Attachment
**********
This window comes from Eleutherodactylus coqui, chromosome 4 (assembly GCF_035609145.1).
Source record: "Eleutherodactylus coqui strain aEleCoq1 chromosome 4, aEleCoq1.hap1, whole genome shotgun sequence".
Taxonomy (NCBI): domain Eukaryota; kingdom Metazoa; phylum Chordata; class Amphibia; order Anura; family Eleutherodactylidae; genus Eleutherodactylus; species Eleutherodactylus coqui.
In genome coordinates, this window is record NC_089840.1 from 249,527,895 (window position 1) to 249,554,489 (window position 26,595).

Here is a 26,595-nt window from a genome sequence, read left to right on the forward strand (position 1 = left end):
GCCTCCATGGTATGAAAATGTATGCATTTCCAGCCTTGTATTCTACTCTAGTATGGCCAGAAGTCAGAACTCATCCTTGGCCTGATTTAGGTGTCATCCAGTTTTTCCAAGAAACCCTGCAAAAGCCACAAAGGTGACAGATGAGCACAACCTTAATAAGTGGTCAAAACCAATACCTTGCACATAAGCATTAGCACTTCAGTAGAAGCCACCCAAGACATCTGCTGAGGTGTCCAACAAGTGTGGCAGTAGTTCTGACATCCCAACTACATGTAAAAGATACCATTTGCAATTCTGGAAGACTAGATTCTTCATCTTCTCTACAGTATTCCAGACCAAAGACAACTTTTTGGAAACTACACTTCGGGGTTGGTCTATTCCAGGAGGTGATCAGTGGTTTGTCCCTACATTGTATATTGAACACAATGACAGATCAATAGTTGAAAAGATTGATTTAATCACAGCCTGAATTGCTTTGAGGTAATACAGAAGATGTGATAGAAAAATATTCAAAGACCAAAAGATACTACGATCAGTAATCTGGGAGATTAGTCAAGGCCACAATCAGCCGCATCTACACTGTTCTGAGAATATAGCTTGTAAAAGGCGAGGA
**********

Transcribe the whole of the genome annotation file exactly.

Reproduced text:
This window comes from Eleutherodactylus coqui, chromosome 4 (assembly GCF_035609145.1).
Source record: "Eleutherodactylus coqui strain aEleCoq1 chromosome 4, aEleCoq1.hap1, whole genome shotgun sequence".
Taxonomy (NCBI): domain Eukaryota; kingdom Metazoa; phylum Chordata; class Amphibia; order Anura; family Eleutherodactylidae; genus Eleutherodactylus; species Eleutherodactylus coqui.
In genome coordinates, this window is record NC_089840.1 from 249,527,895 (window position 1) to 249,554,489 (window position 26,595).

Here is a 26,595-nt window from a genome sequence, read left to right on the forward strand (position 1 = left end):
GCCTCCATGGTATGAAAATGTATGCATTTCCAGCCTTGTATTCTACTCTAGTATGGCCAGAAGTCAGAACTCATCCTTGGCCTGATTTAGGTGTCATCCAGTTTTTCCAAGAAACCCTGCAAAAGCCACAAAGGTGACAGATGAGCACAACCTTAATAAGTGGTCAAAACCAATACCTTGCACATAAGCATTAGCACTTCAGTAGAAGCCACCCAAGACATCTGCTGAGGTGTCCAACAAGTGTGGCAGTAGTTCTGACATCCCAACTACATGTAAAAGATACCATTTGCAATTCTGGAAGACTAGATTCTTCATCTTCTCTACAGTATTCCAGACCAAAGACAACTTTTTGGAAACTACACTTCGGGGTTGGTCTATTCCAGGAGGTGATCAGTGGTTTGTCCCTACATTGTATATTGAACACAATGACAGATCAATAGTTGAAAAGATTGATTTAATCACAGCCTGAATTGCTTTGAGGTAATACAGAAGATGTGATAGAAAAATATTCAAAGACCAAAAGATACTACGATCAGTAATCTGGGAGATTAGTCAAGGCCACAATCAGCCGCATCTACACTGTTCTGAGAATATAGCTTGTAAAAGGCGAGGA